In Alice in Wonderland by Lewis Carroll, Alice asks the Cheshire Cat about where to go. When the Cat hears that Alice isn’t particular where she goes as long as she arrives somewhere, he replies, “then it doesn’t matter which way you go.” Could your business wander if you don’t create a strategic plan?
Where do you want to take your business?
Alice intended to get back to her sister but she didn’t go about her search in an organised way. There comes a moment when it’s time to harness everything about your business and focus it. But you put it off – too busy, too hard or you begin to doubt you can lead your business through its next growth stage.
The real reason for your avoidance?
All strategic plans must be powered by a leader providing the vision and enthusiasm. When the leader resists this role, it can lead to a lack of understanding and clarity about the leaders’ expectations so team members may not be sure which actions are the best ones.
Writing it down makes it real.
When you’re imagining what your business could be, it stays dream-like and unreal. Put it on paper and now it’s another ball of wax entirely. I coached a client who was eager to expand beyond his local region. His vision was clear enough and he had some ideas of what steps to take. However, when I asked about his strategic plan, he seemed to become less decisive and more engaged with other opportunities that had cropped up.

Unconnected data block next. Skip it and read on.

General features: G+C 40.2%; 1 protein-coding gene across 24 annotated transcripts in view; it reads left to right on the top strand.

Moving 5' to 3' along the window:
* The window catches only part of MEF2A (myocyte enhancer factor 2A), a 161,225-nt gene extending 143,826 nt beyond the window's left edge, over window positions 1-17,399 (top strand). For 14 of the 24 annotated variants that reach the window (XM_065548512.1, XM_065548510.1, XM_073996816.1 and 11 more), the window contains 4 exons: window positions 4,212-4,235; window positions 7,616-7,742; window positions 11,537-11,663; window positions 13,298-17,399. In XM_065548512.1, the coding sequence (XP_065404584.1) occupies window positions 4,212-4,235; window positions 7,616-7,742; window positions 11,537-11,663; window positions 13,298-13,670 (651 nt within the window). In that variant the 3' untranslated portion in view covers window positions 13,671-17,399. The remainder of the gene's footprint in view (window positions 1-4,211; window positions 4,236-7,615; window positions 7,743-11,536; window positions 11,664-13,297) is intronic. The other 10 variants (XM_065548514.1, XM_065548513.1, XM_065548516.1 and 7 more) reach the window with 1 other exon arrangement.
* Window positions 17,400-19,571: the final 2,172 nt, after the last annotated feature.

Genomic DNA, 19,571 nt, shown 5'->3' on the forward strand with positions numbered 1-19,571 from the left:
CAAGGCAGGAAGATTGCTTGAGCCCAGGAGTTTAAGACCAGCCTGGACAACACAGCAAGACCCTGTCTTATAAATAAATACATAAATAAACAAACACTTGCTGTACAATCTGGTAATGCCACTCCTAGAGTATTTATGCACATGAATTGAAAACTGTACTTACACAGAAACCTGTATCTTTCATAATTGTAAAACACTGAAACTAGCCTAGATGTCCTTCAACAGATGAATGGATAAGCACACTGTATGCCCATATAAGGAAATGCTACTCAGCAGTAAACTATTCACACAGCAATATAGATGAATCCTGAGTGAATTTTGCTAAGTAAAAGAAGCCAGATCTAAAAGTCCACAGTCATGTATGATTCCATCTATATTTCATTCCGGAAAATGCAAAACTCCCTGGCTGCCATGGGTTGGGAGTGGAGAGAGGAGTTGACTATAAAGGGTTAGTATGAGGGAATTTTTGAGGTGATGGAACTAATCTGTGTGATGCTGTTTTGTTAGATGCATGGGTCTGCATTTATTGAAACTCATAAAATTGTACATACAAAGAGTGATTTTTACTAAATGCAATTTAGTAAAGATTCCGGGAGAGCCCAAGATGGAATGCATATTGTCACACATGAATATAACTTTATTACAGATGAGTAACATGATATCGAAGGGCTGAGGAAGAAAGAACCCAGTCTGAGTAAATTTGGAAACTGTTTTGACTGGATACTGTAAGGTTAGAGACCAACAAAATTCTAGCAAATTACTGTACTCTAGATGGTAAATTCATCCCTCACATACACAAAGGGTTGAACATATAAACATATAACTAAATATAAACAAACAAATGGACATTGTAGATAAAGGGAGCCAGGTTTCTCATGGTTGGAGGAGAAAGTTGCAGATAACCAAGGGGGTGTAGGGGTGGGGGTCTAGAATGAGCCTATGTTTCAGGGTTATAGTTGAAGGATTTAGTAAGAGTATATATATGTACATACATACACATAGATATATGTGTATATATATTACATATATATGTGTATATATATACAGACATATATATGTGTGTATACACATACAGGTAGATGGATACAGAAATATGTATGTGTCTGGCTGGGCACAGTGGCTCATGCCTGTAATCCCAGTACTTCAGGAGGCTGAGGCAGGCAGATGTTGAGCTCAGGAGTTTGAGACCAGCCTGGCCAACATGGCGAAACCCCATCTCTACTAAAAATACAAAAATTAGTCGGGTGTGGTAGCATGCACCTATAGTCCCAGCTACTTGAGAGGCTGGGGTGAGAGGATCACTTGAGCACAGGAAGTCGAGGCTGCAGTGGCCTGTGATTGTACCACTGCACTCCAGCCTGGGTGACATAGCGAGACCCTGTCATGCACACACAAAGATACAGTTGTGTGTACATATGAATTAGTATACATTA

Related: How Clear Is Your Vision
It seems strange that a high performer would stop moving forward
Even highly talented people can feel self-doubt. For some, operating on a higher level triggers the erroneous belief that you have to have all of the answers or that you have to be “good enough” to succeed in your ideal market. These beliefs eat away at your ability to imagine, make decisions or inspire others to take action.
Steps to eliminate the intimidation factor:
- Ask yourself, “why am I really avoiding my strategic plan? We often know the truth about ourselves. Sometimes we build things up in our heads and then they are so anticlimactic when we do them. Why is it too hard, too time consuming or too (fill in your word)? Is this valid? What will happen if I let this intimidate me? Can I live with that?
- Let go of needing to be the one with the answers: Get input from your team and use tools like a PESTEL analysis and/or a SWOT analysis. Getting data from multiple sources about the world you’re operating in releases that pressure.
- Does this business excite me? Reviewing the vision and mission statement lets you see if you still like your business. If you like it, what’s next? If you don’t like it, what needs to change?
- Prioritise the year-long goals: Give each goal a number regarding its importance. Invest resources, energy and personnel only on the ones that are top choices and will move the business vision closer to reality.
- List the obstacles: Make this a game by encouraging everyone to make a list of what will get in the way of the goals. Give an award out to the person with the longest list. This will allow you and your team to make better contingency plans.
- Clearly identify who is responsible for each goal: Although the small business owner is ultimately responsible for the whole plan, it is unreasonable for him/her to oversee each goal. Have team members assign themselves specific goal areas and schedule regular check-ins to monitor progress.
Go where you want to go
You can be like Alice and wander your way through. Or…you can allow yourself to feel confident that you’ve got the ability to lead your company through this growth stage. Sometimes things in business, like a strategic plan, aren’t really that foreign or difficult. It’s simply finding that step that renews your ability to see your vision become everyday reality. What do you think?